Tuesday, September 10, 2013

The Ghost of Vivia Thomas


This is a true story with many contrasts. It reflects love and love lost. It is the story of one woman’s courage but it is also reflects betrayal and murder.

The story of Vivia Thomas is one of the most unusual in US military history. It is still told in eastern Oklahoma--it has been over 140 years since it happened.

On a bitterly cold morning in January of 1870 the body of an enlisted man was discovered lying across the grave of an officer that had been shot and killed just weeks before. When Fort Gibson’s surgeon examined this body he found to his shock that this enlisted man was actually a woman. 

An inquiry was ordered by the frontier fort’s commanding officer in order to discover how a woman had managed to pass herself off as a man and enlist in the US Army.

This story starts in Boston not at Fort Gibson in Oklahoma. Vivia Thomas was born in 1840 to a prominent wealthy Boston family. As she grew up she attended the finest finishing schools. She was groomed to marry well. As a young lady she was presented to Boston’s elite at high society parties. 

It was at one of these elaborate parities just as the Civil War ended she met a strikingly handsome Union officer.


The attraction was mutual and Vivian and this lieutenant * courted for several months. Vivia’s family was happy to announce that their daughter was engaged to marry this man. Extravagant wedding plans were made and Vivia could hardly contain her excitement as Boston’s elite congratulated her. 

But to Vivia’s shock her officer disappeared shortly before their wedding day.

She found a hastily written note he had left for her. He stated he was not sure if he was ready for marriage. He mentioned that he had arranged to travel west with his unit. He callously speculated upon the many adventures that awaited him. He finished by stating that it would have been unfair for him to expect a wife to travel with him to a frontier army outpost. Therefore, he was breaking off their engagement.

Heartbroken and embarrassed by her family’s public humiliation Vivia decided to leave Boston and go in search in of her fianc√©. She discovered that his unit was stationed at Fort Gibson in Indian Territory--today eastern Oklahoma. Secretly, she left her home and headed west on her own. 

Her journey took several months and was very dangerous. She traveled by raft down the Ohio and Mississippi Rivers and then cut up the Arkansas River. She chopped her hair off and started to dress as a man. She rarely spoke, and never looked anyone in the eye. She blackened her face with dirt and coal.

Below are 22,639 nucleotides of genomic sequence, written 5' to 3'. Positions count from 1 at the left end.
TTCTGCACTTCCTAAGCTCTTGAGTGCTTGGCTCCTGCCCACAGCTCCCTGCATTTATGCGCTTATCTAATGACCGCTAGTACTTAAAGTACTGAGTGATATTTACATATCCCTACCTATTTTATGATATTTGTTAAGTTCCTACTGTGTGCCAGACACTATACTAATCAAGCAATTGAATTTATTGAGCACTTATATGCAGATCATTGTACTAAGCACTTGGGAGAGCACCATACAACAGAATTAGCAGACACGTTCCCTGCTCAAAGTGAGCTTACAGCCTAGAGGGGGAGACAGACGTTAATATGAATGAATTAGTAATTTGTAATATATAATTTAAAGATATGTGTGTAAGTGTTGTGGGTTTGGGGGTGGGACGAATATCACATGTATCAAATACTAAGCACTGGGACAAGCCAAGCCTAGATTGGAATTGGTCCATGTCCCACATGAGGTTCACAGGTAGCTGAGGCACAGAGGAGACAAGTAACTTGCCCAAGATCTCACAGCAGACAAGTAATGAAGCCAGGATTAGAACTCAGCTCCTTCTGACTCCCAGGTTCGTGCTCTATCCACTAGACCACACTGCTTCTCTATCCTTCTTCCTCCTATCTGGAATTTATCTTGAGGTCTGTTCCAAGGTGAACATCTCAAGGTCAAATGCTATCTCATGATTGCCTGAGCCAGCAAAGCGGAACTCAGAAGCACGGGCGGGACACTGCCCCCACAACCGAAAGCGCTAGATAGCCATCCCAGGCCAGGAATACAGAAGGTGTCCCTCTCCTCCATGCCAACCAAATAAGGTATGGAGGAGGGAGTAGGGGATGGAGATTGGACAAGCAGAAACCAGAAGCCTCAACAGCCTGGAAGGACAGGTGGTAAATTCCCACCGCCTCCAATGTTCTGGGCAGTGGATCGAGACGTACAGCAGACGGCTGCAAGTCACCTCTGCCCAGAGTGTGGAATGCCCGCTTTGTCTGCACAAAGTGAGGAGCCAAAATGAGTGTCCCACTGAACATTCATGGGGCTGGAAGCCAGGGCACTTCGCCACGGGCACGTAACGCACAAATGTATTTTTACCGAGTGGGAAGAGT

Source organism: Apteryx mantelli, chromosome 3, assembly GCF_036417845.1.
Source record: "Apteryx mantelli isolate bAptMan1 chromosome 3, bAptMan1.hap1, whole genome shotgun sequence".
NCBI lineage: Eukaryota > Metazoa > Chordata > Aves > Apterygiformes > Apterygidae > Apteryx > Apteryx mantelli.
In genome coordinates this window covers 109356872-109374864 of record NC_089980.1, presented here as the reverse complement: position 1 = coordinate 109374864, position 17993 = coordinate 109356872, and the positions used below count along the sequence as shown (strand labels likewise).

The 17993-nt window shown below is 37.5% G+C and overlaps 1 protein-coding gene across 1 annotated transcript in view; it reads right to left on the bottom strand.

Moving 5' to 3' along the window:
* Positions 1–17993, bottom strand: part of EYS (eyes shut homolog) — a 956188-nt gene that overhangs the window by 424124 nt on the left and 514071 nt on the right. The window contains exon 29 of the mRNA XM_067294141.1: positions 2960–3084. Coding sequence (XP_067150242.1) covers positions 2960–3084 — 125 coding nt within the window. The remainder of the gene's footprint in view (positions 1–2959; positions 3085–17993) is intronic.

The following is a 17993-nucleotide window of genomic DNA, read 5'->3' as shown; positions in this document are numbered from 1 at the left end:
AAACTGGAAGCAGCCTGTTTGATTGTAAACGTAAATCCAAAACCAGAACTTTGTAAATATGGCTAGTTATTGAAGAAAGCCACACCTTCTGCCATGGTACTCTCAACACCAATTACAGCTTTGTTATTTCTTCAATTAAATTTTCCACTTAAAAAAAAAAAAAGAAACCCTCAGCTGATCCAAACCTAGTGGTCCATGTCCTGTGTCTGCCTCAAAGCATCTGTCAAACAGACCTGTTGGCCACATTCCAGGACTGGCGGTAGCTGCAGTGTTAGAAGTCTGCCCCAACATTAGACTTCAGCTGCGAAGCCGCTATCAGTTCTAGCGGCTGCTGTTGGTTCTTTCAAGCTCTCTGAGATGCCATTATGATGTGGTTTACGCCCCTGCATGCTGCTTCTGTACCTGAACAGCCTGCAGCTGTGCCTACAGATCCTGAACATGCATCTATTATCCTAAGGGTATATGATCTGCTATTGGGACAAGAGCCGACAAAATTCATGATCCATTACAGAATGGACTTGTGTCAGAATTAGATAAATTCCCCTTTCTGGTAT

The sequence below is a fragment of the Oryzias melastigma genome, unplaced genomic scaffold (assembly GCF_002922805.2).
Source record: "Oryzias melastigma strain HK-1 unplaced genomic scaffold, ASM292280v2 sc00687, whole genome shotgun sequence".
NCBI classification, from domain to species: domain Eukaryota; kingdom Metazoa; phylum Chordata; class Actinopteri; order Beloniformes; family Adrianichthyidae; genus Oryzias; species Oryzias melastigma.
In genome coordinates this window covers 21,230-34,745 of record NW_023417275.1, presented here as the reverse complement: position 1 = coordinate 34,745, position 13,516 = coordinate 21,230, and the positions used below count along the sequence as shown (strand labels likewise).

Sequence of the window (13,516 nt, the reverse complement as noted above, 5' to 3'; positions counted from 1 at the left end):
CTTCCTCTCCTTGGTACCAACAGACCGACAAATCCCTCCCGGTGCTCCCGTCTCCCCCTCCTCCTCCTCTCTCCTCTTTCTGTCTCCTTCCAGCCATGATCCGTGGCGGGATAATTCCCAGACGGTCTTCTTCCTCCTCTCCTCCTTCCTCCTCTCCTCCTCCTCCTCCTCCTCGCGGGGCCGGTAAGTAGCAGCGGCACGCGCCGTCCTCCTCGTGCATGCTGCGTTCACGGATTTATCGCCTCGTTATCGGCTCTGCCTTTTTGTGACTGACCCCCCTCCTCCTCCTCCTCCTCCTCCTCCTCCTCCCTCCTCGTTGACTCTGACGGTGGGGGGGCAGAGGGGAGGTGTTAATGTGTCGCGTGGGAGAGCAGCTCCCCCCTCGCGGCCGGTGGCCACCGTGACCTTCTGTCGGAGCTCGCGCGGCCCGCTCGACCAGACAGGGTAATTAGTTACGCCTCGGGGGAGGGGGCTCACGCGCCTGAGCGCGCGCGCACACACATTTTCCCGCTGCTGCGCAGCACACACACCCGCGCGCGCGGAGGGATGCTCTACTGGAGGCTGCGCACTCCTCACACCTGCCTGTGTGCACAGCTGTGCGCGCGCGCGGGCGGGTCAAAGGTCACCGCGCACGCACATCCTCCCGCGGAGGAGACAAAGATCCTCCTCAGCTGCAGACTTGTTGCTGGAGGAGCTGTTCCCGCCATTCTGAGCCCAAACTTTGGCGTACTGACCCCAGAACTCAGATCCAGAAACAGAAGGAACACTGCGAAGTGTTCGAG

She found her disguise to be so effective that once at Fort Gibson she decided to keep up her masquerade. She joined the US Army’s 6th Infantry as an enlisted man in order to be close to her former lover. 

No one suspected she was a woman-- it was common practice at the time for “substitute” soldiers to join the infantry with no questions asked. She bravely performed the tasks she was ordered to do including patrolling for Indians.

She spent every chance she got watching her former lover from afar but she never approached him. She hid her identity well for he did not recognize her even as she walked past him. 

Her emotions shifted from wanting revenge for being jilted to a fantasy of being welcomed into his waiting embrace. Vivia observed that he left the fort almost every night. She decided to follow him discretely.

To her shock she discovered that he was holding midnight rendezvous with an Indian maiden near the fort. She saw him greet this woman with hugs and kisses night after night. Her hopes dashed for a fond reunion, Vivia found her heart heavy with bitterness and anger. 

Even more humiliated that he preferred an Indian girl to her she decided one night that she must confront him. As he headed back to the fort she hid behind a rock outcropping.

As he past, Vivia blinded by resentment numbly raised her rifle and fired. Shot in the chest, her lieutenant fell from his horse. She approached his prone body and found him dead. In shock and weeping softly she headed back to the fort and her bunk. 

The next morning a passerby discovered his body and took it to the fort. At first it was assumed that Indians must have killed him but when no clues were found the case was closed.

Overcome by grief and regret Vivia spent the next two weeks at night by his grave in the fort’s cemetery. She wept hysterically and prayed for forgiveness. 

She finally broke down and confessed her story and what she had done in confidence to Fort Gibson’s chaplain. Two nights after this confession on January 6, 1870 she returned to her former lover’s grave. It was a bitterly cold night, the temperature dropped below zero. At reveille the next morning, a soldier walking through the cemetery found her body--she had frozen to death.

Vivia’s lieutenant was not liked at the fort--it is speculated this was because his rendezvous with the Indian girlfriend were not a secret. 

When Vivia’s story became known most of the men at the fort including the commanding officer admired her courage and fortitude. In their quiet way they showed this by where they buried her body. She is buried in a circular plot at Fort Gibson, which is called the “Circle of Honor”. It is here where soldiers were buried who distinguished themselves in some way.

Today, Vivia Thomas’ gravesite and tombstone can still be seen at Gibson Fort National Cemetery. It is at this gravesite that an apparition of a “delicate” soldier is seen. This figure is seen kneeling near Vivia Thomas’ grave weeping softly.

Her ghost is also seen and heard near the old fort’s barracks area as well. It appears Vivia’s ghost still regrets and morns her betrayer who she shot and killed.

* The lieutenants’ name is lost to time.

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